One video that I’ve found useful for explaining this is published by 1678.
Another advantage of going the 775 route is that if you can disconnect the motor(s) from the arm between matches, you can run them at free speed and cool them with their internal fans. (Versaplanetary V2’s make this really easy.) It’s not nearly as easy to get the heat out of the armature of a CIM quickly.
Or just blast them with cold spray
One other thing that hasn’t been mentioned yet here: holding a mechanism in place is one of the instances where friction can be your friend! Obviously it makes your motors work harder when moving your mechanism, but if you intend to just hold position a large percentage of the time, you can find ways to add (static) friction that lets your motors take a rest. A brake is an extreme version of this, but there are “always-on” ways to achieve a similar effect. For example, high-reduction worm gears, or brake pads that are always lightly engaged.
The smarter solutions are usually a better way to go, but in a pinch - or if your particular application happens to fit the “most of the time it just sits there” profile - it’s worth considering.
Another option that isn’t always presented is to just throw more motors at the problem. Often, they won’t weigh much more than a counterbalance/spring mechanism and allow you to get away with more aggressive ratios, depending on your exact configuration.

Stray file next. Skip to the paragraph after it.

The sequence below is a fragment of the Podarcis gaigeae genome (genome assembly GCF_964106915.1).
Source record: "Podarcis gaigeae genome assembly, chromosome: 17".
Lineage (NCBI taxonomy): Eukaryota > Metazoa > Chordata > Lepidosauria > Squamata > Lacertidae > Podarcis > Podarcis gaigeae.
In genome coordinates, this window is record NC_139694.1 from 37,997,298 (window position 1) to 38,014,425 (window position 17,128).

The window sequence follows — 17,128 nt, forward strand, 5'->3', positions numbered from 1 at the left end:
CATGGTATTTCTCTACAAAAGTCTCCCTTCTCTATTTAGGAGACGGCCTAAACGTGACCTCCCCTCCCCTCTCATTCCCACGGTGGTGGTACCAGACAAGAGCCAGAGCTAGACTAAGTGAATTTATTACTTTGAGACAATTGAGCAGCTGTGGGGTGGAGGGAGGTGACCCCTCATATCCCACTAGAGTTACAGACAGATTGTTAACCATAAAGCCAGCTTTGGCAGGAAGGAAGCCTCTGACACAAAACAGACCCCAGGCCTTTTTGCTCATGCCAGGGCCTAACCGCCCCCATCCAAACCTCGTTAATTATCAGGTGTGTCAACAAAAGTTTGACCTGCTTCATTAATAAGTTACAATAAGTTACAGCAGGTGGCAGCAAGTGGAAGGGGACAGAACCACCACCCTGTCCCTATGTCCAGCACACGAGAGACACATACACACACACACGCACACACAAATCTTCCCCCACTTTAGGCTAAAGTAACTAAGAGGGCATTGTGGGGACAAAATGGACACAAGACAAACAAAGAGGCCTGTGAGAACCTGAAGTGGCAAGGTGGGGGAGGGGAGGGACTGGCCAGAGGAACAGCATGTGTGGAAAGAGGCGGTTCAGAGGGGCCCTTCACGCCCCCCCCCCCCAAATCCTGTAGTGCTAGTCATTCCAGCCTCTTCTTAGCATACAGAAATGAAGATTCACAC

I don’t know if it’s just me but the JVN calculator has probably made it harder to design for an arm that it did make it easier. it seemed to think that 16:1 on 2 cims was way more than enough for a 15 pound arm, even though in reality it required something like 150+:1
Lots of good ideas here, a well counter balanced arm can be driven with a relatively small load on a motor. Do the math and find a gas spring (shorter the better for fast movement), Surgical Tubing, or Springs to counter most of the load on the arm. If you counterbalance it properly a smaller motor like a BAG / window motor should be strong enough to move it.
A good combination is a well balanced arm + worm gear or break to keep your arm in place, having an arm that doesn’t take too much torque to move and will hold its position once you stop driving the arm is a great combination, it makes the controls way easier. Your options for this are: pneumatic break (using a bicycle break or something similar), custom worm gear gearbox, snow blower motor (has integrated worm gear gearbox).